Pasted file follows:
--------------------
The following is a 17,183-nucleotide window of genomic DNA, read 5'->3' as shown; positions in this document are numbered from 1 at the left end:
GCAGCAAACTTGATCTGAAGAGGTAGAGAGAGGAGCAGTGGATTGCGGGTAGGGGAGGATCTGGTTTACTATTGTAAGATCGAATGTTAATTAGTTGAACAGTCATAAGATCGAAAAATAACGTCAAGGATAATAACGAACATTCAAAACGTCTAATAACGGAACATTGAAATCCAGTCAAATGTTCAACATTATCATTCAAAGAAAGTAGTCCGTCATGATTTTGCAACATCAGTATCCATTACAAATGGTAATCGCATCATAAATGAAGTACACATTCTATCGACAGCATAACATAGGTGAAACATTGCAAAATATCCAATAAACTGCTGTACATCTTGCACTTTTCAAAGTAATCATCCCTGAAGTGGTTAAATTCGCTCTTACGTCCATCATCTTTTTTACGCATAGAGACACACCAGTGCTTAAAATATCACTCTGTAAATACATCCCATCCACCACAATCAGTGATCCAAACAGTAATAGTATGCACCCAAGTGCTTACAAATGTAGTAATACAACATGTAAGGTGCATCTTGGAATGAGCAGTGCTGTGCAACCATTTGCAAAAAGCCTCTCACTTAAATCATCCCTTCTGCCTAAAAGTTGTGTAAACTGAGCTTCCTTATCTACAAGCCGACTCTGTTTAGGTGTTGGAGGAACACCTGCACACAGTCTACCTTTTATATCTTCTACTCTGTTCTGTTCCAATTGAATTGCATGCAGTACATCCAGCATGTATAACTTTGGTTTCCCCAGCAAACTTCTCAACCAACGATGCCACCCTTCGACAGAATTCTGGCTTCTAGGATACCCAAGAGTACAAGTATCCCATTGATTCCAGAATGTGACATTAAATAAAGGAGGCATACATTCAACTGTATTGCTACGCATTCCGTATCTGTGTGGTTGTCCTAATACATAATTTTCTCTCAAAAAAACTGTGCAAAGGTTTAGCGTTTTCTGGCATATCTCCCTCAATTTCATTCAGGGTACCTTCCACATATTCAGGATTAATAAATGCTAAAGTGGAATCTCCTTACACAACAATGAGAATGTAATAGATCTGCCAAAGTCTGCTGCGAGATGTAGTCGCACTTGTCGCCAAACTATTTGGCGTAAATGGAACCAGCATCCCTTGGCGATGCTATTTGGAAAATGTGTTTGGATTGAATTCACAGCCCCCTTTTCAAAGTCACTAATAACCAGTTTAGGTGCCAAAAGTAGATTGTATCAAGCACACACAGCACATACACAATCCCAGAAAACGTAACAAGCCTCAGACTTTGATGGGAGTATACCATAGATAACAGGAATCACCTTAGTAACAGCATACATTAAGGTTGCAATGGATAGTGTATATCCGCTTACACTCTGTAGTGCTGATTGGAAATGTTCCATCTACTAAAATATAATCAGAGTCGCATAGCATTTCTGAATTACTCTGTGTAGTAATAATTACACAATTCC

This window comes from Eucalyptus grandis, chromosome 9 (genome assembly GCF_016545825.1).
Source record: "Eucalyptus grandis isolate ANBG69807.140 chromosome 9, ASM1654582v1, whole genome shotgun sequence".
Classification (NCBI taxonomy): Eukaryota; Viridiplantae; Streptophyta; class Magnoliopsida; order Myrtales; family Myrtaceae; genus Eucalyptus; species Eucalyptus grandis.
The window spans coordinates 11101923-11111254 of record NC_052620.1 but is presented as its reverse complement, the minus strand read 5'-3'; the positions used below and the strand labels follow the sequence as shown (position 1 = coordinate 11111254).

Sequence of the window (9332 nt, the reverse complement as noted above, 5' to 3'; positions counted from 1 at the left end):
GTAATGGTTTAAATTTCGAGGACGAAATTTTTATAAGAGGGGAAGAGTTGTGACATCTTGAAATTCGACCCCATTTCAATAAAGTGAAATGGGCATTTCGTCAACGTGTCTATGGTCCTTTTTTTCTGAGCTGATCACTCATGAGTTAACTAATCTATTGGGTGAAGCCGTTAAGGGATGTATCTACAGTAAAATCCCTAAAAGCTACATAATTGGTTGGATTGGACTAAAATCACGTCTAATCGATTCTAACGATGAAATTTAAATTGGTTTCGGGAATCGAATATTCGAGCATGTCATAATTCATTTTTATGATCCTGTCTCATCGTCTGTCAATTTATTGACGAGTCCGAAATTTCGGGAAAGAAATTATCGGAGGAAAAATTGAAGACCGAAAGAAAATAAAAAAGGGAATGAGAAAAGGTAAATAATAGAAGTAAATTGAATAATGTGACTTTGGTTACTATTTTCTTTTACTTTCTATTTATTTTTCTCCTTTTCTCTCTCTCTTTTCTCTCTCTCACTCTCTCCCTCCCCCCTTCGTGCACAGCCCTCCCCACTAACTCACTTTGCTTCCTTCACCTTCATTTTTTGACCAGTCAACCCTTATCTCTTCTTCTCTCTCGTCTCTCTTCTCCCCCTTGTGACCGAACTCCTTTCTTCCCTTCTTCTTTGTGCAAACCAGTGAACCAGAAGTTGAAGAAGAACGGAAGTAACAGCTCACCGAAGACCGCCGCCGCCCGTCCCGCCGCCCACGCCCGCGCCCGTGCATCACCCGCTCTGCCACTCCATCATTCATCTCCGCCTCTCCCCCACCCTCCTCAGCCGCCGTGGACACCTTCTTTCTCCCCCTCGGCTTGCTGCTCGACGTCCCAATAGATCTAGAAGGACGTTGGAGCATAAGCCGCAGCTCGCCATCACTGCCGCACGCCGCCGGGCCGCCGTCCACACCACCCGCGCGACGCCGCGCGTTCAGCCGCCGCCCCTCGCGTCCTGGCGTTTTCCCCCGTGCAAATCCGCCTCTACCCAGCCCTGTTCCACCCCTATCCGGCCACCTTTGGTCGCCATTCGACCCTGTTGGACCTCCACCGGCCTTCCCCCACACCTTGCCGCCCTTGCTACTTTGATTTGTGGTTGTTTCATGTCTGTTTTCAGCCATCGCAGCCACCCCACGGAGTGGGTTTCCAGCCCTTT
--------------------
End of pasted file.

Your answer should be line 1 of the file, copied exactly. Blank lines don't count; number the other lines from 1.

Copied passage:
The following is a 17,183-nucleotide window of genomic DNA, read 5'->3' as shown; positions in this document are numbered from 1 at the left end: